Also, of course the crazy death cult has a mysterious inner sanctum where who knows what is going on. All things considered, I think it would be more surprising if it didn’t have a mysterious inner sanctum where Strange And Probably Extremely Creepy Things Are Afoot. One must maintain standards here, after all, jeez.
“Many have served Him of Many Faces through the centuries, but only a few of His servants have been women. Women bring life into the world. We bring the gift of death. No one can do both.”
First of all, last time I checked, contributions from both genders are required for any life to get broughten into the world, pal. It’s not like women do it all on their lonesome. And second, how on earth does having a viable womb negate a person’s ability to kill someone? Oh, wait, lemme answer that for ya—it doesn’t. As Arya herself is perhaps way too much walking proof of.
Yes, I get that you’re being all symbolic and shit here, but if we’re going to go there, need I remind you of the reality of spontaneous abortion? Or even just menstrual cycles, in which a potentially viable egg is flushed away every single time? From that point of view, women’s bodies take away life far more often than they bestow it. So forgive me if I find this entire chain of reasoning on why you have so few women in your ranks more than a little suspect.
They had killed her pack, Ser Ilyn and Ser Meryn and the queen, and when she tried to make a new one all of them ran off, Hot Pie and Gendry and Yoren and Lommy Greenhands, even Harwin, who had been her father’s man.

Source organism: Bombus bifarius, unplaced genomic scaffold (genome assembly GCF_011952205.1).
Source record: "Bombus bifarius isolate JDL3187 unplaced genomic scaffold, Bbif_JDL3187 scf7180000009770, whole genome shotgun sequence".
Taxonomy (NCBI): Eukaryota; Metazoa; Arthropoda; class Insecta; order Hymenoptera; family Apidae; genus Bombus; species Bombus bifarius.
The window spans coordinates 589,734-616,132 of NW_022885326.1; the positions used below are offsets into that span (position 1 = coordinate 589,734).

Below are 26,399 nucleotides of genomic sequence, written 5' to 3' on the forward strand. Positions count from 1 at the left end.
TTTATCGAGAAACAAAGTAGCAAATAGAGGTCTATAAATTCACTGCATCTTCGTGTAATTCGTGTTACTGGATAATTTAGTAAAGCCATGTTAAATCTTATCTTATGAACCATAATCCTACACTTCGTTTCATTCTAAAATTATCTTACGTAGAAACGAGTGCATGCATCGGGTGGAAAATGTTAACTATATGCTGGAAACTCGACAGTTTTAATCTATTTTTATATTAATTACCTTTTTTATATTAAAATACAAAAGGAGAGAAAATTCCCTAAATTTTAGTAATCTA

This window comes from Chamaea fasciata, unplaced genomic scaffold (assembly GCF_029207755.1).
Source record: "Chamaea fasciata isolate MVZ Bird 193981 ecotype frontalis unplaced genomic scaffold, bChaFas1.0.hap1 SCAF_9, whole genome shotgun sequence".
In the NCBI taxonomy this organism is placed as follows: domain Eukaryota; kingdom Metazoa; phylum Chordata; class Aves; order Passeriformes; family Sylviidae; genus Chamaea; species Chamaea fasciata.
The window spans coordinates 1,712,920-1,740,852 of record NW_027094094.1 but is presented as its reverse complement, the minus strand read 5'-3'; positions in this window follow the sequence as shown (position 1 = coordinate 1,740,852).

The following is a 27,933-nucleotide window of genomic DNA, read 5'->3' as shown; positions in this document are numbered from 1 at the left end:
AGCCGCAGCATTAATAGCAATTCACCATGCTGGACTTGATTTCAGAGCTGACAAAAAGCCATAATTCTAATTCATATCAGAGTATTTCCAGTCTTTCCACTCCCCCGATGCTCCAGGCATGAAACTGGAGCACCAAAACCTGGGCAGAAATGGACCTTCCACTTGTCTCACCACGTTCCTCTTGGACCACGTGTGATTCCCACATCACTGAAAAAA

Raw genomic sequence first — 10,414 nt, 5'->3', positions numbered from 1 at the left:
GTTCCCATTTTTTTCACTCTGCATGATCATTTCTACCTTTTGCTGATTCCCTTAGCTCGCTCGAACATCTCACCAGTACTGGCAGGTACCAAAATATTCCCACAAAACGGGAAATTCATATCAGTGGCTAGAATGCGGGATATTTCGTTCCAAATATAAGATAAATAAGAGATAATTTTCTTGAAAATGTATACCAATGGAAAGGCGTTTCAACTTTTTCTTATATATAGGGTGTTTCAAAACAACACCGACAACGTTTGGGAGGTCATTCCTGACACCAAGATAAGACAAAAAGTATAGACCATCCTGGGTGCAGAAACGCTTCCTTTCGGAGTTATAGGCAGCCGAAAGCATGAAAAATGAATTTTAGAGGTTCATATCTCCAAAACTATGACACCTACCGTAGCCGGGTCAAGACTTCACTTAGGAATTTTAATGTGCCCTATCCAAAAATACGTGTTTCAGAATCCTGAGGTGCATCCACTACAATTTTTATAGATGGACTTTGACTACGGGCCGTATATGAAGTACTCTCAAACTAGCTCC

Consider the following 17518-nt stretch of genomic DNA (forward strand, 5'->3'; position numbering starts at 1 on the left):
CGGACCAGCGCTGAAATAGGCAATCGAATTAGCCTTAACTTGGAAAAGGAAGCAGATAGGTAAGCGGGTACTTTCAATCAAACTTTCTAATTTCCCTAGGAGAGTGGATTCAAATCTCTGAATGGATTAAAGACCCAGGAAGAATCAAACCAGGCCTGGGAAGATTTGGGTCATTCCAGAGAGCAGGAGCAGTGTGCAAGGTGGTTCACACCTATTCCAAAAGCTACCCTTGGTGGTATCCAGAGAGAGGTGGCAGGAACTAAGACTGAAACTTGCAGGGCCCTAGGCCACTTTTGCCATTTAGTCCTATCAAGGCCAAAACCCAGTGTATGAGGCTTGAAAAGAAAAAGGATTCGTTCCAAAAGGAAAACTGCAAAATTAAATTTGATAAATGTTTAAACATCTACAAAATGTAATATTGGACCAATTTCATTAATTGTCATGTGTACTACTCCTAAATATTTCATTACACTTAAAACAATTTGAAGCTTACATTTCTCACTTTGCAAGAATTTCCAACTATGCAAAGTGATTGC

Man, and now I don’t even want the new people she’s found to keep her. Maybe I am terrible? But—but—crazy death cult. I just dunno, y’all.
Which reminds me, is Arya ever going to reunite with Nymeria? Now they’re an entire ocean away from each other! I disapprove! Bah! Humbug!
Chapter 23: Alayne
Alayne has lavish apartments in the Maiden’s Tower of the Eyrie now, and all of Lysa’s clothes. She looks down at the gates far below, where the six Lords Declarant (Benedar Belmore, Lord of Strongsong; Symond Templeton, the Knight of Ninestars; Horton Redfort, Lord of Redfort; Anya Waynwood, Lady of Ironoaks; Gilwood Hunter, called Young Lord Hunter, Lord of Longbow Hall; and Yohn Royce, called Bronze Yohn, Lord of Runestone) have gathered with a force of six thousand men, waiting to enforce their declaration of support for Lord Robert and the need for end to “misrule” of “false friends and evil counselors.” Alayne goes down to breakfast, which is spare, as the lords at the gates have blocked more food from coming up. Lord Robert insists he heard Marillion singing the night before, though Alayne assures him the singer had walked into the sky and was dead.
Petyr enters and tells her the Lords Declarant are coming up to the castle, along with Nestor Royce and Ser Lyn Corbray. Alayne thinks of Ser Lyn’s fearsome and bloody reputation. Petyr says Lord Lyonel Corbray is on his side, but his brother “goes his own way,” and had wanted Lysa’s hand for himself. Robert doesn’t want the lords to come, and throws a temper tantrum which turns into a fit. Petyr suggests to Maester Colemon that he begin adding a pinch of sweetsleep to Lord Robert’s milk to calm him.